Bromine is a member of the halogen family of elements. As a group, halogens are highly reactive, and their volatility makes them both toxic and potentially useful in certain medical applications. For example, a bromine containing medication known as brimonidine (Mirvaso) was recently approved for the treatment of rosacea. However, the medical relevance of this element dates back over a century.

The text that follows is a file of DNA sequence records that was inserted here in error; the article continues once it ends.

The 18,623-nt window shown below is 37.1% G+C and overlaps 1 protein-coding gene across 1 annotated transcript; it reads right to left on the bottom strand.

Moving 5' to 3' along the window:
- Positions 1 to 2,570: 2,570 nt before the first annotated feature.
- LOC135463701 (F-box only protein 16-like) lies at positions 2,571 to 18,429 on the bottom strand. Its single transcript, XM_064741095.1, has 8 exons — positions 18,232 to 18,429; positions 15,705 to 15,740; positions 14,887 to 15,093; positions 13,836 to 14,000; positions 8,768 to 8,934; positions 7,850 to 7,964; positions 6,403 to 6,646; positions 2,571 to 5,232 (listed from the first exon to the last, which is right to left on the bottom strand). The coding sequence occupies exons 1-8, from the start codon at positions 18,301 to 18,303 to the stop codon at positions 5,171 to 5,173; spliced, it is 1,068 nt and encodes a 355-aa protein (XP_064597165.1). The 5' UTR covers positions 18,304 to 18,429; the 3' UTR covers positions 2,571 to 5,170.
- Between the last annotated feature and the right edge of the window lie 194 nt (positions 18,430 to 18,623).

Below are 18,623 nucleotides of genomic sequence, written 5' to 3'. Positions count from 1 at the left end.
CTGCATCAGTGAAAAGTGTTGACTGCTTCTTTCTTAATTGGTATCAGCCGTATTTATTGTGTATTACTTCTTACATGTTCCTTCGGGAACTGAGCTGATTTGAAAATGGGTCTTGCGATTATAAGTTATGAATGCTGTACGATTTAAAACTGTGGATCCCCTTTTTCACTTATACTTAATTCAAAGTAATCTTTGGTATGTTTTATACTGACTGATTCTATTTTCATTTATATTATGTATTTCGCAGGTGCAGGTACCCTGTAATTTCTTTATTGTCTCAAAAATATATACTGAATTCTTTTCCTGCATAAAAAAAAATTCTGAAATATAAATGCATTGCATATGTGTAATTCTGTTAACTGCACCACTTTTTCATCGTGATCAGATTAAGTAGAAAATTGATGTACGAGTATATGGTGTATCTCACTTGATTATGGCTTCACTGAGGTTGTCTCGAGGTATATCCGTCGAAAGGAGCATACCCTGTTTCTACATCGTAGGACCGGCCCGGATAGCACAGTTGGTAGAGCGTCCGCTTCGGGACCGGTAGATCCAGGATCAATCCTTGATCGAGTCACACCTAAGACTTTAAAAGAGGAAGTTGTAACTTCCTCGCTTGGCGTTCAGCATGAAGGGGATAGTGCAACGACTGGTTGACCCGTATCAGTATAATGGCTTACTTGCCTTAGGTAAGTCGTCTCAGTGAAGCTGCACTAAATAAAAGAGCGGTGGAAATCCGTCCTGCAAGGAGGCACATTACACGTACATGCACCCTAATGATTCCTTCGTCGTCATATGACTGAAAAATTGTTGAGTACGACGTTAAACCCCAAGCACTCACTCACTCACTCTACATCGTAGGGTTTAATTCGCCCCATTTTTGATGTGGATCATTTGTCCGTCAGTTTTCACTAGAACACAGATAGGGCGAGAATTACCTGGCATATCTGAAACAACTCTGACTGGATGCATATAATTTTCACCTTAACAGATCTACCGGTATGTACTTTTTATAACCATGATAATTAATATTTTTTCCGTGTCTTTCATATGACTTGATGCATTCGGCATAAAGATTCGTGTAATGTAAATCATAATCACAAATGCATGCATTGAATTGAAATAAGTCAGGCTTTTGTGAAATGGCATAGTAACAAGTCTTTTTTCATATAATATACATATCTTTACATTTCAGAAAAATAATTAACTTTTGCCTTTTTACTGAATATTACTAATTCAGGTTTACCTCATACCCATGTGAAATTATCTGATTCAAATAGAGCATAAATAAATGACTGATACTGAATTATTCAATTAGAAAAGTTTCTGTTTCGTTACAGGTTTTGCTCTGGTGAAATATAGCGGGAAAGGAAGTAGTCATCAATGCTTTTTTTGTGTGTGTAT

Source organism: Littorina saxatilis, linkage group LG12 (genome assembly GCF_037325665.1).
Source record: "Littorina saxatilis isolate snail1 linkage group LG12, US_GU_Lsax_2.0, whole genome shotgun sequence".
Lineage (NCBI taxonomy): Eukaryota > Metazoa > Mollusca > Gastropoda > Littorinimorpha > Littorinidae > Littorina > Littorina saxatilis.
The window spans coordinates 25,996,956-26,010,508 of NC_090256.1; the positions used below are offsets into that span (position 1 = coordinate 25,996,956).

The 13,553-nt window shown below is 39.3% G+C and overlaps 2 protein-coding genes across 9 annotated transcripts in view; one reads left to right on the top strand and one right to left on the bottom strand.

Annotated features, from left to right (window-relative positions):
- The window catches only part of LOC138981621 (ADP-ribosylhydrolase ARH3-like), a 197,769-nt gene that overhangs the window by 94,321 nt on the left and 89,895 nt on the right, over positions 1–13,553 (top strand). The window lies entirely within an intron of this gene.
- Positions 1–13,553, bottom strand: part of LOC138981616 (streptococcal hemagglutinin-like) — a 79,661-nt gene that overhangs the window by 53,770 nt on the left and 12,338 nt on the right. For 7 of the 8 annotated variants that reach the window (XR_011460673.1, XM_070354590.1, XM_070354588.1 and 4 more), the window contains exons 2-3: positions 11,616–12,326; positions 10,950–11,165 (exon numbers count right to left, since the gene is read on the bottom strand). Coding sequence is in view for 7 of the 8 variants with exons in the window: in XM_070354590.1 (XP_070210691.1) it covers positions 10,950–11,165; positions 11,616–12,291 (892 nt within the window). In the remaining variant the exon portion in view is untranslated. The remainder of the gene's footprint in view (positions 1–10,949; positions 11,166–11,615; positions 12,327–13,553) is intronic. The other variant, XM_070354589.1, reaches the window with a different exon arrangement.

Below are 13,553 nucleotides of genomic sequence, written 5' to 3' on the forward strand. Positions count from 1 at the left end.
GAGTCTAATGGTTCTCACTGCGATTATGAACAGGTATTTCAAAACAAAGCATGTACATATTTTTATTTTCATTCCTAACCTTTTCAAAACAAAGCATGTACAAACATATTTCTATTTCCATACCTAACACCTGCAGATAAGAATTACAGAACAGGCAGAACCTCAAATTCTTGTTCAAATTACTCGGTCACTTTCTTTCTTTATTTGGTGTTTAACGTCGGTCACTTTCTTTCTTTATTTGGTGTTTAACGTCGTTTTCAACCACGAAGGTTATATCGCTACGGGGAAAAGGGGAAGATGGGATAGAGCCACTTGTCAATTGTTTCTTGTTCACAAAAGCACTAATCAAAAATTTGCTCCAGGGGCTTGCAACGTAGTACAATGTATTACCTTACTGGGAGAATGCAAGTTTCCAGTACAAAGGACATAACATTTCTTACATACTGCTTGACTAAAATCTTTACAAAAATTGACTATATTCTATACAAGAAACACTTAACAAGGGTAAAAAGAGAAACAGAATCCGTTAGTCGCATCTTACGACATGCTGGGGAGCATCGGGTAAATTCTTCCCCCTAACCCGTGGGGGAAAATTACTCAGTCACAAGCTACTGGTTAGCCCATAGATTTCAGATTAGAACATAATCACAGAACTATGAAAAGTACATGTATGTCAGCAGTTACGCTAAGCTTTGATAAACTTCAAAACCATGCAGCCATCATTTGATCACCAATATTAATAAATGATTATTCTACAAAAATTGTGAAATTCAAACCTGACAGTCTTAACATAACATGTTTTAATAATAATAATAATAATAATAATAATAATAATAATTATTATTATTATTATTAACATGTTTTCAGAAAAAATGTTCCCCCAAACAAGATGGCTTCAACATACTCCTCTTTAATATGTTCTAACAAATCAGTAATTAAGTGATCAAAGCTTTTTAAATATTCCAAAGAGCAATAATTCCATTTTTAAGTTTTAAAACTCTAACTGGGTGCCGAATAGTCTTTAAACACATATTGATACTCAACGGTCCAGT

During the American Civil War (1861-1865), US Army surgeons experimented with bromine vapors and topical drugs for the treatment of erysipelas and “hospital gangrene” (necrotizing fasciitis). Bromides, or bromine salts, were also used in the past as sedative hypnotics. This practice quite aptly spawned the slang term “bromide” referring to a boring, tedious person or an overused, hackneyed expression, as in “that old bromide.” The most famous of the bromides was Bromo Seltzer. Introduced in the late 19th century as an instant cure for headaches, it became widely popular, based in part on brilliant marketing. Its sleek blue bottle and distinct fizzing noise on adding the pill to water gave Bromo Seltzer a bold sound to match the claims of its advertisement campaign. The salesmen of this drug maintained its success despite several reported toxic effects, including a pustular skin eruption caused by one of its main ingredients, sodium bromide.1